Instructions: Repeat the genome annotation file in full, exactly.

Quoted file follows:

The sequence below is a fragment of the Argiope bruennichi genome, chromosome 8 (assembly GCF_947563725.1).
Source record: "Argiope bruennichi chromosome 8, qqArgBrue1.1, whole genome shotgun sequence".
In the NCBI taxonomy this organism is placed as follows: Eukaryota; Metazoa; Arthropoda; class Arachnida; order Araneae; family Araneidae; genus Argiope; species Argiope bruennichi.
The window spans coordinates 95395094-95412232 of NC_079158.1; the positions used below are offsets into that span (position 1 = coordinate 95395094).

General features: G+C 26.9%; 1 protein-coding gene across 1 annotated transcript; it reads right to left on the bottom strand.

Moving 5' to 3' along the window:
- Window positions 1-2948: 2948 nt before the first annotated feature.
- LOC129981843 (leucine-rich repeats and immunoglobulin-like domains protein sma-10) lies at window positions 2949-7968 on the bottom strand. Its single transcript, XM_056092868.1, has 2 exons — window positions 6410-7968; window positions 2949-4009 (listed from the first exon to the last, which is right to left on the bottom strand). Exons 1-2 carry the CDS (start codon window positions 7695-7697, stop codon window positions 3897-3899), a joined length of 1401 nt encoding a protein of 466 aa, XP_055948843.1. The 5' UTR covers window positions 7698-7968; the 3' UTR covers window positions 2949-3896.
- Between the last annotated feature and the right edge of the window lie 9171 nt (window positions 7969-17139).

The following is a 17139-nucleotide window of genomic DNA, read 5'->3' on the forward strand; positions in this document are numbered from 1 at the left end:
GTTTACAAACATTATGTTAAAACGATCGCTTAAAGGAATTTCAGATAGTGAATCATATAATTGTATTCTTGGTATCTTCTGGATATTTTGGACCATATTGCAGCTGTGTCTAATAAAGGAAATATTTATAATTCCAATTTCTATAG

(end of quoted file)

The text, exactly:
The sequence below is a fragment of the Argiope bruennichi genome, chromosome 8 (assembly GCF_947563725.1).
Source record: "Argiope bruennichi chromosome 8, qqArgBrue1.1, whole genome shotgun sequence".
In the NCBI taxonomy this organism is placed as follows: Eukaryota; Metazoa; Arthropoda; class Arachnida; order Araneae; family Araneidae; genus Argiope; species Argiope bruennichi.
The window spans coordinates 95395094-95412232 of NC_079158.1; the positions used below are offsets into that span (position 1 = coordinate 95395094).

General features: G+C 26.9%; 1 protein-coding gene across 1 annotated transcript; it reads right to left on the bottom strand.

Moving 5' to 3' along the window:
- Window positions 1-2948: 2948 nt before the first annotated feature.
- LOC129981843 (leucine-rich repeats and immunoglobulin-like domains protein sma-10) lies at window positions 2949-7968 on the bottom strand. Its single transcript, XM_056092868.1, has 2 exons — window positions 6410-7968; window positions 2949-4009 (listed from the first exon to the last, which is right to left on the bottom strand). Exons 1-2 carry the CDS (start codon window positions 7695-7697, stop codon window positions 3897-3899), a joined length of 1401 nt encoding a protein of 466 aa, XP_055948843.1. The 5' UTR covers window positions 7698-7968; the 3' UTR covers window positions 2949-3896.
- Between the last annotated feature and the right edge of the window lie 9171 nt (window positions 7969-17139).

The following is a 17139-nucleotide window of genomic DNA, read 5'->3' on the forward strand; positions in this document are numbered from 1 at the left end:
GTTTACAAACATTATGTTAAAACGATCGCTTAAAGGAATTTCAGATAGTGAATCATATAATTGTATTCTTGGTATCTTCTGGATATTTTGGACCATATTGCAGCTGTGTCTAATAAAGGAAATATTTATAATTCCAATTTCTATAG